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I'm going to have to agree with the answer they gave when this question was posed on the Movies & TV Stack Exchange: there's no way to tell. Jaime never says who the three men are, and without the benefit of his internal monologue, we'll never know for sure. The only person Jaime had ever fought at this point in the show is Ned, who is already dead.

But if we had to make a guess based on the books, I can think of a few possibilities. It's possible the screenwriter had based the line off of the section you quoted above. Of the four men who are stronger than Jaime AND currently alive, three have been depicted in the show: Greatjon Umber and the Cleganes.

Another possibility is that there are three people who are confirmed in the books to have beaten Jaime Lannister in a tourney match: Loras Tyrell on Joffrey's nameday, Jorah Mormount after the Greyjoy Rebellion, and Sandor Clegane in celebration of Ned being named Hand of the King. The only problem with this interpretation is that Mormount is not "in the kingdoms."

Another interpretation might be that Jaime is thinking of people who have beaten him, broadly speaking. In that case, Jorah Mormount could be replaced with Robb Stark, who outsmarted and captured him earlier in the war.

I guess it's worth noting that any way you slice it, Sandor Clegane makes the cut. Good for him!

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    I think the three people who beat him in tourneys are a good shout. Although were they all in combat, or in jousts? – Moogle Oct 2 '14 at 7:44
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    I agree the three who defeated Jamie in tourneys are a decent guess (IIRC it was in jousts rather than melee combat). Jamie seems like the sort of man who would remember every one of his very few defeats. I don't think it's really a problem that Jorah is no longer "in the kingdoms", since it's plausible Jamie does not know or care about Jorah's current whereabouts. – Royal Canadian Bandit Oct 2 '14 at 9:04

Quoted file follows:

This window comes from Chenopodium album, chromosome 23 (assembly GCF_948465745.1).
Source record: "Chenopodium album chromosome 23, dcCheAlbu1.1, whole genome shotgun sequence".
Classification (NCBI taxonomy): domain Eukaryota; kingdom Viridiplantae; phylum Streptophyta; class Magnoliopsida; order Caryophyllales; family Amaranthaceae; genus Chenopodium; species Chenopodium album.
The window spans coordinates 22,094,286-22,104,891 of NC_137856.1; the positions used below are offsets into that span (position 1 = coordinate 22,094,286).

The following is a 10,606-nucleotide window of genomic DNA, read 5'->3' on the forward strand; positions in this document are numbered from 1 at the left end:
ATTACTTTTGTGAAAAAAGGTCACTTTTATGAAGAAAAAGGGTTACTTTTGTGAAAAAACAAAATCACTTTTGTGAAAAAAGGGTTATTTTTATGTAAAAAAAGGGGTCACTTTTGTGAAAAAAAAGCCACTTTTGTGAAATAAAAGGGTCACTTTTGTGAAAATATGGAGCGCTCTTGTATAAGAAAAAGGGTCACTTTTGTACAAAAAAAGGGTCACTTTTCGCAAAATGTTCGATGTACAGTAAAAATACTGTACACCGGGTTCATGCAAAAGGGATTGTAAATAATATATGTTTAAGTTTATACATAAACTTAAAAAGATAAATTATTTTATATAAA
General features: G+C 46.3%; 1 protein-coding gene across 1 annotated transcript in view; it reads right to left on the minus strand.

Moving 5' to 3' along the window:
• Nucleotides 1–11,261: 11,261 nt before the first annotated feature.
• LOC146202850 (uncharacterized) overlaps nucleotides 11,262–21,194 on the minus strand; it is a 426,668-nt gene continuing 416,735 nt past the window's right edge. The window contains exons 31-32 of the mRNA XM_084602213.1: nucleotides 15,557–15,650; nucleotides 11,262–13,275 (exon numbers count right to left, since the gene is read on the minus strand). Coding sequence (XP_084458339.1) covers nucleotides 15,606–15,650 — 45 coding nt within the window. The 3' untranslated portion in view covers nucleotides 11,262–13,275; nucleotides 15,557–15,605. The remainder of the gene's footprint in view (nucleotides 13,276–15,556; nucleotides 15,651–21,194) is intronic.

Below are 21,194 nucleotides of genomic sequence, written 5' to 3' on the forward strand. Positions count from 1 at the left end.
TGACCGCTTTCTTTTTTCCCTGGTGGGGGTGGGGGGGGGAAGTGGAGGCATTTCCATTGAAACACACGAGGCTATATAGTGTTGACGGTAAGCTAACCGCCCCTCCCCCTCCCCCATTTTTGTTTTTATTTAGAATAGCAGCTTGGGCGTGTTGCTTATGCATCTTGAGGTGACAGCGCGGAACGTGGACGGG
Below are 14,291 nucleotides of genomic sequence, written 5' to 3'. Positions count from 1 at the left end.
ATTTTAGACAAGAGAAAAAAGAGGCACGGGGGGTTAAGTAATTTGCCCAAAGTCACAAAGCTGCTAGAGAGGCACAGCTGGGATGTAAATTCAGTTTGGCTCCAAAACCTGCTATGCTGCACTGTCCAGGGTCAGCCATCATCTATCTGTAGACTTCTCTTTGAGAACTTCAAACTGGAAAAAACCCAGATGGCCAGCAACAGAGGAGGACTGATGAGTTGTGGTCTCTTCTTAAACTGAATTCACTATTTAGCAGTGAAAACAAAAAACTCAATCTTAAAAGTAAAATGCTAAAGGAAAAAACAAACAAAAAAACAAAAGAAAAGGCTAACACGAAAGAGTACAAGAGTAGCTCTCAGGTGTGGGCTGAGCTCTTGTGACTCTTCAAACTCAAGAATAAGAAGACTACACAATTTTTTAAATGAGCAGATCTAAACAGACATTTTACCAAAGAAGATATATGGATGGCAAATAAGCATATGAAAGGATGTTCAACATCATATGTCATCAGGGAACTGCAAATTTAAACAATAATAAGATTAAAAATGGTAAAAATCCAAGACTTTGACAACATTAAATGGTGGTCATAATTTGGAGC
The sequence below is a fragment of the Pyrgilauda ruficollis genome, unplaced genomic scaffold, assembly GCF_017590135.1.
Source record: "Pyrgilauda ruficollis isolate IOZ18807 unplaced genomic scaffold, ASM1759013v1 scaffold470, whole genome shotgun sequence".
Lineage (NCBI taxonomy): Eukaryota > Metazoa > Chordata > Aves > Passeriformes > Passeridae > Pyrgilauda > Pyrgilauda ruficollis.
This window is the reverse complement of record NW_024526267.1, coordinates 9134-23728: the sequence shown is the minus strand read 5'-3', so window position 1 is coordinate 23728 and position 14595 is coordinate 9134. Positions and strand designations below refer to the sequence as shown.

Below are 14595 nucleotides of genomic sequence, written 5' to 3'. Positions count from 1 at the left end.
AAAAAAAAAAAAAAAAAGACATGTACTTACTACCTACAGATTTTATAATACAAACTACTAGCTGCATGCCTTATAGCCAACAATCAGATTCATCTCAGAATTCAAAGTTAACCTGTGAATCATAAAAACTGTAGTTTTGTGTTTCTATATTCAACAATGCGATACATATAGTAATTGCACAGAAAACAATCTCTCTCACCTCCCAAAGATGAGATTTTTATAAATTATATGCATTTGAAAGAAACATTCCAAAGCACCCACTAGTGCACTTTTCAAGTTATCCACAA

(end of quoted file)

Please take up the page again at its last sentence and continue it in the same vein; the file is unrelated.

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    Except doesn't the OP quote include both Clegane brothers? And then ends by saying with speed and skill, Jaime could beat them all? – Misha R Feb 22 at 4:34
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Jaime mentions three men whom he considers his mentors:

"I learned from the White Bull and Barristan the Bold," Jaime snapped. "I learned from Ser Arthur Dayne, the Sword of the Morning, who could have slain all five of you with his left hand while he was taking with a piss with the right."
ASOS: Jaime VIII

Those three are:

  1. Ser Gerold Hightower, the White Bull
  2. Ser Barristan Selmy, the Bold
  3. Ser Arthur Dayne, Sword of the Morning

But then Jaime mentions, as you noted, that he could have beaten two of them along with Cleganes, Strongboar, Robert, Great Jon: